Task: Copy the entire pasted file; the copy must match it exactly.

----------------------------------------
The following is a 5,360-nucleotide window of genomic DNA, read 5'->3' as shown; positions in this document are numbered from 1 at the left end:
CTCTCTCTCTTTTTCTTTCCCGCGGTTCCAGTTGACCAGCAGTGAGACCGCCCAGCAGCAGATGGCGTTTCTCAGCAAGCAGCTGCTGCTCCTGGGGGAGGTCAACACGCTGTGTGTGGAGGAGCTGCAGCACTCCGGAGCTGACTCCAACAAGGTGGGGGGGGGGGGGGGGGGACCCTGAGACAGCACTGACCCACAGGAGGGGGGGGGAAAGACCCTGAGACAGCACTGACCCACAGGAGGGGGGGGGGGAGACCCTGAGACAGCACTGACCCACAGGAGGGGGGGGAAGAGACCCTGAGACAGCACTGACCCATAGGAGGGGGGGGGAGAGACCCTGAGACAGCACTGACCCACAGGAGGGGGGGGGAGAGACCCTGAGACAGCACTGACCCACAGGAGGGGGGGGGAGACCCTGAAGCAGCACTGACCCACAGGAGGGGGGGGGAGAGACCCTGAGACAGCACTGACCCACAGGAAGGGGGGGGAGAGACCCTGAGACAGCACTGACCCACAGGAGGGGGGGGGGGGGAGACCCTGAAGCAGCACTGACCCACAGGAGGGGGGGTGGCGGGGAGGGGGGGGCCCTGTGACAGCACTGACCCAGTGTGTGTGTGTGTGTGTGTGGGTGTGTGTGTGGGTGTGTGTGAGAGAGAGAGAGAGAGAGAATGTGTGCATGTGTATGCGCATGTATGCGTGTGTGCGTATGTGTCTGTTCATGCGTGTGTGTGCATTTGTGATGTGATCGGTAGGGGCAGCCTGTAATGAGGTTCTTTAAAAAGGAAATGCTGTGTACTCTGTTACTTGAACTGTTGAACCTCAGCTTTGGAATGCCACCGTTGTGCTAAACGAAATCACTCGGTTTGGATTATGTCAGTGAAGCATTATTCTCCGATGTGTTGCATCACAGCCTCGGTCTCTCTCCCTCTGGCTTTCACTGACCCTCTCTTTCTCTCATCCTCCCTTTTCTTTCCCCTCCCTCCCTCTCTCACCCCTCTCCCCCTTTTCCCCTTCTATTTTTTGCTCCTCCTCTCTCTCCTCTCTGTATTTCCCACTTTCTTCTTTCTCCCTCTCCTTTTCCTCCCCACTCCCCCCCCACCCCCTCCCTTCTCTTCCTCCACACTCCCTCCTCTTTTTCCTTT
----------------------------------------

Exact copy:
The following is a 5,360-nucleotide window of genomic DNA, read 5'->3' as shown; positions in this document are numbered from 1 at the left end:
CTCTCTCTCTTTTTCTTTCCCGCGGTTCCAGTTGACCAGCAGTGAGACCGCCCAGCAGCAGATGGCGTTTCTCAGCAAGCAGCTGCTGCTCCTGGGGGAGGTCAACACGCTGTGTGTGGAGGAGCTGCAGCACTCCGGAGCTGACTCCAACAAGGTGGGGGGGGGGGGGGGGGGACCCTGAGACAGCACTGACCCACAGGAGGGGGGGGGAAAGACCCTGAGACAGCACTGACCCACAGGAGGGGGGGGGGGAGACCCTGAGACAGCACTGACCCACAGGAGGGGGGGGAAGAGACCCTGAGACAGCACTGACCCATAGGAGGGGGGGGGAGAGACCCTGAGACAGCACTGACCCACAGGAGGGGGGGGGAGAGACCCTGAGACAGCACTGACCCACAGGAGGGGGGGGGAGACCCTGAAGCAGCACTGACCCACAGGAGGGGGGGGGAGAGACCCTGAGACAGCACTGACCCACAGGAAGGGGGGGGAGAGACCCTGAGACAGCACTGACCCACAGGAGGGGGGGGGGGGGAGACCCTGAAGCAGCACTGACCCACAGGAGGGGGGGTGGCGGGGAGGGGGGGGCCCTGTGACAGCACTGACCCAGTGTGTGTGTGTGTGTGTGTGGGTGTGTGTGTGGGTGTGTGTGAGAGAGAGAGAGAGAGAGAATGTGTGCATGTGTATGCGCATGTATGCGTGTGTGCGTATGTGTCTGTTCATGCGTGTGTGTGCATTTGTGATGTGATCGGTAGGGGCAGCCTGTAATGAGGTTCTTTAAAAAGGAAATGCTGTGTACTCTGTTACTTGAACTGTTGAACCTCAGCTTTGGAATGCCACCGTTGTGCTAAACGAAATCACTCGGTTTGGATTATGTCAGTGAAGCATTATTCTCCGATGTGTTGCATCACAGCCTCGGTCTCTCTCCCTCTGGCTTTCACTGACCCTCTCTTTCTCTCATCCTCCCTTTTCTTTCCCCTCCCTCCCTCTCTCACCCCTCTCCCCCTTTTCCCCTTCTATTTTTTGCTCCTCCTCTCTCTCCTCTCTGTATTTCCCACTTTCTTCTTTCTCCCTCTCCTTTTCCTCCCCACTCCCCCCCCACCCCCTCCCTTCTCTTCCTCCACACTCCCTCCTCTTTTTCCTTT